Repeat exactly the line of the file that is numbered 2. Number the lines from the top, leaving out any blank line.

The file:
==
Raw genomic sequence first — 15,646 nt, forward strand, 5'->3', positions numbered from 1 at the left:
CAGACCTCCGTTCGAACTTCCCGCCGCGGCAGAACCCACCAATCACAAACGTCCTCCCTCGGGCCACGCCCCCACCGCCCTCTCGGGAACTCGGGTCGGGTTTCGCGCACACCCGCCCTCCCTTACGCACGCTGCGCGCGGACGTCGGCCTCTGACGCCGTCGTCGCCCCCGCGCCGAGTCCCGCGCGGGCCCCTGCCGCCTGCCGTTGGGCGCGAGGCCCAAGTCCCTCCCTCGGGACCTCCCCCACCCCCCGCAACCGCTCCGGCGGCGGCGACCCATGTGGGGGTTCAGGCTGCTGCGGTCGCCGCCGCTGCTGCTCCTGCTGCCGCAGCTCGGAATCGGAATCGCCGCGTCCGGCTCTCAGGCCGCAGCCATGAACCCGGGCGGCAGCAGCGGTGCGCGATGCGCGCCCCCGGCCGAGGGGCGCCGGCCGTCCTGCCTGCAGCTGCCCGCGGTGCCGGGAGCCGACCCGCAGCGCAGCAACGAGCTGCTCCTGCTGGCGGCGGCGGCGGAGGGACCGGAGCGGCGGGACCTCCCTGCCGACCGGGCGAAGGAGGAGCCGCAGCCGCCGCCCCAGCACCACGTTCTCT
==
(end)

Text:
CAGACCTCCGTTCGAACTTCCCGCCGCGGCAGAACCCACCAATCACAAACGTCCTCCCTCGGGCCACGCCCCCACCGCCCTCTCGGGAACTCGGGTCGGGTTTCGCGCACACCCGCCCTCCCTTACGCACGCTGCGCGCGGACGTCGGCCTCTGACGCCGTCGTCGCCCCCGCGCCGAGTCCCGCGCGGGCCCCTGCCGCCTGCCGTTGGGCGCGAGGCCCAAGTCCCTCCCTCGGGACCTCCCCCACCCCCCGCAACCGCTCCGGCGGCGGCGACCCATGTGGGGGTTCAGGCTGCTGCGGTCGCCGCCGCTGCTGCTCCTGCTGCCGCAGCTCGGAATCGGAATCGCCGCGTCCGGCTCTCAGGCCGCAGCCATGAACCCGGGCGGCAGCAGCGGTGCGCGATGCGCGCCCCCGGCCGAGGGGCGCCGGCCGTCCTGCCTGCAGCTGCCCGCGGTGCCGGGAGCCGACCCGCAGCGCAGCAACGAGCTGCTCCTGCTGGCGGCGGCGGCGGAGGGACCGGAGCGGCGGGACCTCCCTGCCGACCGGGCGAAGGAGGAGCCGCAGCCGCCGCCCCAGCACCACGTTCTCT